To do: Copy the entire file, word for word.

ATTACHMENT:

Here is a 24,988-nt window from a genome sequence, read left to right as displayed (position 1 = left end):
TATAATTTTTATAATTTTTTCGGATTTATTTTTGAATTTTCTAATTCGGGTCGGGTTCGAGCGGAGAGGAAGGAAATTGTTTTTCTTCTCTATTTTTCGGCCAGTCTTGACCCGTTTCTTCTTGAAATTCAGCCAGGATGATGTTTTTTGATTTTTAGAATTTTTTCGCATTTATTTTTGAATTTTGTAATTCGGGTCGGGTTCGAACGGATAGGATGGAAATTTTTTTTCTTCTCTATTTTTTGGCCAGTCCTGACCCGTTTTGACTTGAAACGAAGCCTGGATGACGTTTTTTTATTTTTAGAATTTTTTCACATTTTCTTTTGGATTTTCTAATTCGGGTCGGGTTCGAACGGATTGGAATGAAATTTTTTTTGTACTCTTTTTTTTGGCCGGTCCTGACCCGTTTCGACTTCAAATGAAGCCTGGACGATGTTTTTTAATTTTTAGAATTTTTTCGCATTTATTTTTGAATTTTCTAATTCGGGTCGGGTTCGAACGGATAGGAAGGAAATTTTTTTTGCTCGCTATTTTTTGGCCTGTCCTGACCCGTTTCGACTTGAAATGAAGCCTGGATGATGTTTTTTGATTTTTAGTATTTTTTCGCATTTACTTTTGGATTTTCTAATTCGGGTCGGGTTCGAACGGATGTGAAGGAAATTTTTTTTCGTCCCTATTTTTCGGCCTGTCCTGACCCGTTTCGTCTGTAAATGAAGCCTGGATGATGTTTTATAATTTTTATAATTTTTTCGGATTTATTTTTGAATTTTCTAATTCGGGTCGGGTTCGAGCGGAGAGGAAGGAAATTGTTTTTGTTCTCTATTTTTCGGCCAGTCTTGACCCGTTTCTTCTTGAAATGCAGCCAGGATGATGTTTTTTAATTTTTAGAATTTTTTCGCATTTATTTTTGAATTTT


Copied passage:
Here is a 24,988-nt window from a genome sequence, read left to right as displayed (position 1 = left end):
TATAATTTTTATAATTTTTTCGGATTTATTTTTGAATTTTCTAATTCGGGTCGGGTTCGAGCGGAGAGGAAGGAAATTGTTTTTCTTCTCTATTTTTCGGCCAGTCTTGACCCGTTTCTTCTTGAAATTCAGCCAGGATGATGTTTTTTGATTTTTAGAATTTTTTCGCATTTATTTTTGAATTTTGTAATTCGGGTCGGGTTCGAACGGATAGGATGGAAATTTTTTTTCTTCTCTATTTTTTGGCCAGTCCTGACCCGTTTTGACTTGAAACGAAGCCTGGATGACGTTTTTTTATTTTTAGAATTTTTTCACATTTTCTTTTGGATTTTCTAATTCGGGTCGGGTTCGAACGGATTGGAATGAAATTTTTTTTGTACTCTTTTTTTTGGCCGGTCCTGACCCGTTTCGACTTCAAATGAAGCCTGGACGATGTTTTTTAATTTTTAGAATTTTTTCGCATTTATTTTTGAATTTTCTAATTCGGGTCGGGTTCGAACGGATAGGAAGGAAATTTTTTTTGCTCGCTATTTTTTGGCCTGTCCTGACCCGTTTCGACTTGAAATGAAGCCTGGATGATGTTTTTTGATTTTTAGTATTTTTTCGCATTTACTTTTGGATTTTCTAATTCGGGTCGGGTTCGAACGGATGTGAAGGAAATTTTTTTTCGTCCCTATTTTTCGGCCTGTCCTGACCCGTTTCGTCTGTAAATGAAGCCTGGATGATGTTTTATAATTTTTATAATTTTTTCGGATTTATTTTTGAATTTTCTAATTCGGGTCGGGTTCGAGCGGAGAGGAAGGAAATTGTTTTTGTTCTCTATTTTTCGGCCAGTCTTGACCCGTTTCTTCTTGAAATGCAGCCAGGATGATGTTTTTTAATTTTTAGAATTTTTTCGCATTTATTTTTGAATTTT